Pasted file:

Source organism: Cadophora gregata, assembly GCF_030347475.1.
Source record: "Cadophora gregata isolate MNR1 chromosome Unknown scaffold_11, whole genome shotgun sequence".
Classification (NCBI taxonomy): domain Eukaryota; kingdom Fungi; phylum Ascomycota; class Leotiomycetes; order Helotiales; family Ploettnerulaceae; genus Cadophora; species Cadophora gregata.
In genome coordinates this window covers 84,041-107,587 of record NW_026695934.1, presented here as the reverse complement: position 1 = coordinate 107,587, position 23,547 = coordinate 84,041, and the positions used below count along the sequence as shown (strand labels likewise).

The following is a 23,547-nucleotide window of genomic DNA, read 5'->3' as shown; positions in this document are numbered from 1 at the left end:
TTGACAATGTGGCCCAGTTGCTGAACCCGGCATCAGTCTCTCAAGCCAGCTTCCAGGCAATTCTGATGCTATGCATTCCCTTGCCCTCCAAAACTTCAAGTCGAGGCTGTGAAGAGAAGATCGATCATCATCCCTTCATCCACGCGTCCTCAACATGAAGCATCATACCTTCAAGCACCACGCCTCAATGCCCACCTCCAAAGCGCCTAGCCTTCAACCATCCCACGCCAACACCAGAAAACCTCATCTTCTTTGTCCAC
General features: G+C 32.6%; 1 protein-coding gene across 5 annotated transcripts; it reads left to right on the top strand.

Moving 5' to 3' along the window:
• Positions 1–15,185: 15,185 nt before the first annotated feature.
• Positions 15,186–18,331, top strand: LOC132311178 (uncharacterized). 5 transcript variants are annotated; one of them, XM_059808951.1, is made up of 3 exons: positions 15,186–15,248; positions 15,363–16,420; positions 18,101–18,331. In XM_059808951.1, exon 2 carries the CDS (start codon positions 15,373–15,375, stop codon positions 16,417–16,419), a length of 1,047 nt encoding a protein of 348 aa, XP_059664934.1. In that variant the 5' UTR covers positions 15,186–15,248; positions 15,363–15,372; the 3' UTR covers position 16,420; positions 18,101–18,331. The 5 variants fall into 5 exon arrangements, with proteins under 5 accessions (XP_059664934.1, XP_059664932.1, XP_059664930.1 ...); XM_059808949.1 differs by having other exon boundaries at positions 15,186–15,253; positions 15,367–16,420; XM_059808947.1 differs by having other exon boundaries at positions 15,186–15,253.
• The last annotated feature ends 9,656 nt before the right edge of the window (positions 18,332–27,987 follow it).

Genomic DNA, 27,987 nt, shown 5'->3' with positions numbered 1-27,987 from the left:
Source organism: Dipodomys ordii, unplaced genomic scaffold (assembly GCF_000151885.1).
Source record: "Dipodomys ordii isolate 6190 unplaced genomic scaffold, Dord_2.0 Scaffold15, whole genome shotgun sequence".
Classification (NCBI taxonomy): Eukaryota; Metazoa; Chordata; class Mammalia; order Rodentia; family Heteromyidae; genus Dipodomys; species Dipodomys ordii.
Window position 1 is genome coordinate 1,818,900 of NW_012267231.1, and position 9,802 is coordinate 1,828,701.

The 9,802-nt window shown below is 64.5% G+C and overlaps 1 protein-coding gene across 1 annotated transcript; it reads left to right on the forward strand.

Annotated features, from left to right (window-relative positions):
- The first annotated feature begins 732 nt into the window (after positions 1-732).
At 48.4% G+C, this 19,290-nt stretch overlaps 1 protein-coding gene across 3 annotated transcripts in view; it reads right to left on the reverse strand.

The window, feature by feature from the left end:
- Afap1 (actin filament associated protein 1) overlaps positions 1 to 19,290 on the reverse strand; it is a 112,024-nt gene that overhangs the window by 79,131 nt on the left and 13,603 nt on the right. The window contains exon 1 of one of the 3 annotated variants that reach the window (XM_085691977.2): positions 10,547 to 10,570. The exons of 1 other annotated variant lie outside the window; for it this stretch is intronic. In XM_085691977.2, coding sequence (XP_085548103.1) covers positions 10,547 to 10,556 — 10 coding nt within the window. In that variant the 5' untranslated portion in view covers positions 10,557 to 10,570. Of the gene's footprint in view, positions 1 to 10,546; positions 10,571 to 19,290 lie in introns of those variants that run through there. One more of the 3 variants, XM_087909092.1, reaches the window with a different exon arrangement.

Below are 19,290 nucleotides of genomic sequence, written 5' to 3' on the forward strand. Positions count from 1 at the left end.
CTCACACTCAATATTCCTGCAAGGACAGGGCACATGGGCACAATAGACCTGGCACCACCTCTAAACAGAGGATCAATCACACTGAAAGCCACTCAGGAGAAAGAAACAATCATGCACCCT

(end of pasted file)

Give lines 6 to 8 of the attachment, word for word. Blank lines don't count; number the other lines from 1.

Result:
TTGACAATGTGGCCCAGTTGCTGAACCCGGCATCAGTCTCTCAAGCCAGCTTCCAGGCAATTCTGATGCTATGCATTCCCTTGCCCTCCAAAACTTCAAGTCGAGGCTGTGAAGAGAAGATCGATCATCATCCCTTCATCCACGCGTCCTCAACATGAAGCATCATACCTTCAAGCACCACGCCTCAATGCCCACCTCCAAAGCGCCTAGCCTTCAACCATCCCACGCCAACACCAGAAAACCTCATCTTCTTTGTCCAC
General features: G+C 32.6%; 1 protein-coding gene across 5 annotated transcripts; it reads left to right on the top strand.

Moving 5' to 3' along the window: